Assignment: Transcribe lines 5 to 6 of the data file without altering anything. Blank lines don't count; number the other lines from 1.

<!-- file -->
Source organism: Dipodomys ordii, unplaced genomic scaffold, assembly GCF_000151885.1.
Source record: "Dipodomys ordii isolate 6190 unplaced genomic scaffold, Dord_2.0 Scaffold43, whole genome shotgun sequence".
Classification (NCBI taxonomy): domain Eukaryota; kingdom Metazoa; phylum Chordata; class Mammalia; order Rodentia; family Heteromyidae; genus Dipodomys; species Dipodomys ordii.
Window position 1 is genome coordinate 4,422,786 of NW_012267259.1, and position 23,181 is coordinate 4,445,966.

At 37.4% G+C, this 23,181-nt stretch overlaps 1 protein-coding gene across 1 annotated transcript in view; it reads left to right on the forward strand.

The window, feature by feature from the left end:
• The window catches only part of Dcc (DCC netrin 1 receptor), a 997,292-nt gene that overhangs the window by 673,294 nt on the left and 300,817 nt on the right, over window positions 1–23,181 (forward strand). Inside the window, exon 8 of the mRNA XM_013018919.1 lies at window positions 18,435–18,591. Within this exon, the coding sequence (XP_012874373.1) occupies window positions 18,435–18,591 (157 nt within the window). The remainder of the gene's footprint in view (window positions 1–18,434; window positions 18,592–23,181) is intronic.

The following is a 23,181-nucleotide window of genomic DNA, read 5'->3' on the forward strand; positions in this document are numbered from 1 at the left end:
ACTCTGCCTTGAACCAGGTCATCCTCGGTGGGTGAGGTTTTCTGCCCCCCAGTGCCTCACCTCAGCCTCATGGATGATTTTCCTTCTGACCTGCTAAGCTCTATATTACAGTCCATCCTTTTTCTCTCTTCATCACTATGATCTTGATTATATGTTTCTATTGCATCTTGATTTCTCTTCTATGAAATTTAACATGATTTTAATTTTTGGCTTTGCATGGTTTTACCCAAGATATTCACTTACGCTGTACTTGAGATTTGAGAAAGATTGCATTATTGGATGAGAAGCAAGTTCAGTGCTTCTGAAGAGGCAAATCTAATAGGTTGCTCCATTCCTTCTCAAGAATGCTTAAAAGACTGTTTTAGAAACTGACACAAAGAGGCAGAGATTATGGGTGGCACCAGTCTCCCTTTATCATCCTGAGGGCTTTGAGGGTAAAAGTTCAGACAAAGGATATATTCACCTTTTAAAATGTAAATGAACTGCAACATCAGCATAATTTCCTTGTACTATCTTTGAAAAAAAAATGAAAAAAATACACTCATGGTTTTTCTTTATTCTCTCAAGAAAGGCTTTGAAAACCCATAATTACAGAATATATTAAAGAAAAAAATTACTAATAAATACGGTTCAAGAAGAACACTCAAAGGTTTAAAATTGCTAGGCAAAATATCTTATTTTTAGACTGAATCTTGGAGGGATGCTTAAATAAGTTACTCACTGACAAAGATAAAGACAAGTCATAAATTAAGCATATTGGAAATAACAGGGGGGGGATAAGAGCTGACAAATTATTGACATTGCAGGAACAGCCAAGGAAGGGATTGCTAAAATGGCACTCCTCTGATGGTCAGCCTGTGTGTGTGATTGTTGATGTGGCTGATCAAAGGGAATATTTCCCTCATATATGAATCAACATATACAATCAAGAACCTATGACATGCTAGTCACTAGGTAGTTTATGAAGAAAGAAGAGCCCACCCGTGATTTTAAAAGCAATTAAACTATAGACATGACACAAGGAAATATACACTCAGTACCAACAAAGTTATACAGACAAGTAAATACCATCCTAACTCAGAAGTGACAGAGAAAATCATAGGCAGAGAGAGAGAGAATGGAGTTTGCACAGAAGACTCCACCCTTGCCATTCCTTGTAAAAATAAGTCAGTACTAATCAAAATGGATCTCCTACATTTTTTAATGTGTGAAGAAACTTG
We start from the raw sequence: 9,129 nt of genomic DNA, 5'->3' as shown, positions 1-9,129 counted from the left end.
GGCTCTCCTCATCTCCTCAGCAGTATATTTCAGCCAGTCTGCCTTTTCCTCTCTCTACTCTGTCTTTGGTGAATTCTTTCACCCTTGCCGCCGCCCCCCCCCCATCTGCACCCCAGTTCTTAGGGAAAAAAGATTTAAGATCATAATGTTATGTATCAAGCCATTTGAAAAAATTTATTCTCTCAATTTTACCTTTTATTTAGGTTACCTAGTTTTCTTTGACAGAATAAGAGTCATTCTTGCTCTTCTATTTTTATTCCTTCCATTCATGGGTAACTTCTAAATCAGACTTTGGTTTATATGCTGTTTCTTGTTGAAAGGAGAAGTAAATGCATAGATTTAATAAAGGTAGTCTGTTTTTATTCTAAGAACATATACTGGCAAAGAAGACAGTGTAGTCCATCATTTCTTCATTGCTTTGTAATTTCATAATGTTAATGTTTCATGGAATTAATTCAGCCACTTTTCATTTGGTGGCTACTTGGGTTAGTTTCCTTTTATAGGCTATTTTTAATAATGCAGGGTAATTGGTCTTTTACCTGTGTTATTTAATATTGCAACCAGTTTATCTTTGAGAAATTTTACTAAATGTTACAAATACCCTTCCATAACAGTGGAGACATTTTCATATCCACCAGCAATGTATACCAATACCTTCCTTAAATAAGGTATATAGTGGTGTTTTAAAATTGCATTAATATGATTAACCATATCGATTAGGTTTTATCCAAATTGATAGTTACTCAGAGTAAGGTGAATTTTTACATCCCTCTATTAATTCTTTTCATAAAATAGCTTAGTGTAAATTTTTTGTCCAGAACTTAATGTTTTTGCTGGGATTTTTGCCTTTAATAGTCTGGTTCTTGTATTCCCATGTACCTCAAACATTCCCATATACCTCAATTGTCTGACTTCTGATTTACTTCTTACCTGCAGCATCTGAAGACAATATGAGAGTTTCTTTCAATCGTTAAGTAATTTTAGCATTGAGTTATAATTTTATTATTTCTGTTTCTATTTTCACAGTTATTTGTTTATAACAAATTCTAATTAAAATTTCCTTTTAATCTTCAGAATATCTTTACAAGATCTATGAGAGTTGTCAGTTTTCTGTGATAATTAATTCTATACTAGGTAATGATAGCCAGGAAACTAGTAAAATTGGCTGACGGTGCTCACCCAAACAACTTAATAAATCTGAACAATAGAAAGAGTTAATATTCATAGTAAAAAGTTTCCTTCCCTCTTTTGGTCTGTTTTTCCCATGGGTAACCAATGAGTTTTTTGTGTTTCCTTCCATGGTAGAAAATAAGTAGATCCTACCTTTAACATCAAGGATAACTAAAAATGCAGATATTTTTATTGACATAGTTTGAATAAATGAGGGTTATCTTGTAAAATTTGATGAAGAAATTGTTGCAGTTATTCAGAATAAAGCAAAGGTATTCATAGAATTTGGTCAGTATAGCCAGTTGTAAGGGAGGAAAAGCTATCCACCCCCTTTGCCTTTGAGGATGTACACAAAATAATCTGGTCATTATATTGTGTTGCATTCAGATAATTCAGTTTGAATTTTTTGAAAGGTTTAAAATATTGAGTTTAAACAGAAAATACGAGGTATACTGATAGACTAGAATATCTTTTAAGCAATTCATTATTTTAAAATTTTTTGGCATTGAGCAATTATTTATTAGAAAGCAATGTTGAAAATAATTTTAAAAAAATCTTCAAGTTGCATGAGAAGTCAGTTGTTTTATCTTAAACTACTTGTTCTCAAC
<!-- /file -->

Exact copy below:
At 37.4% G+C, this 23,181-nt stretch overlaps 1 protein-coding gene across 1 annotated transcript in view; it reads left to right on the forward strand.

The window, feature by feature from the left end: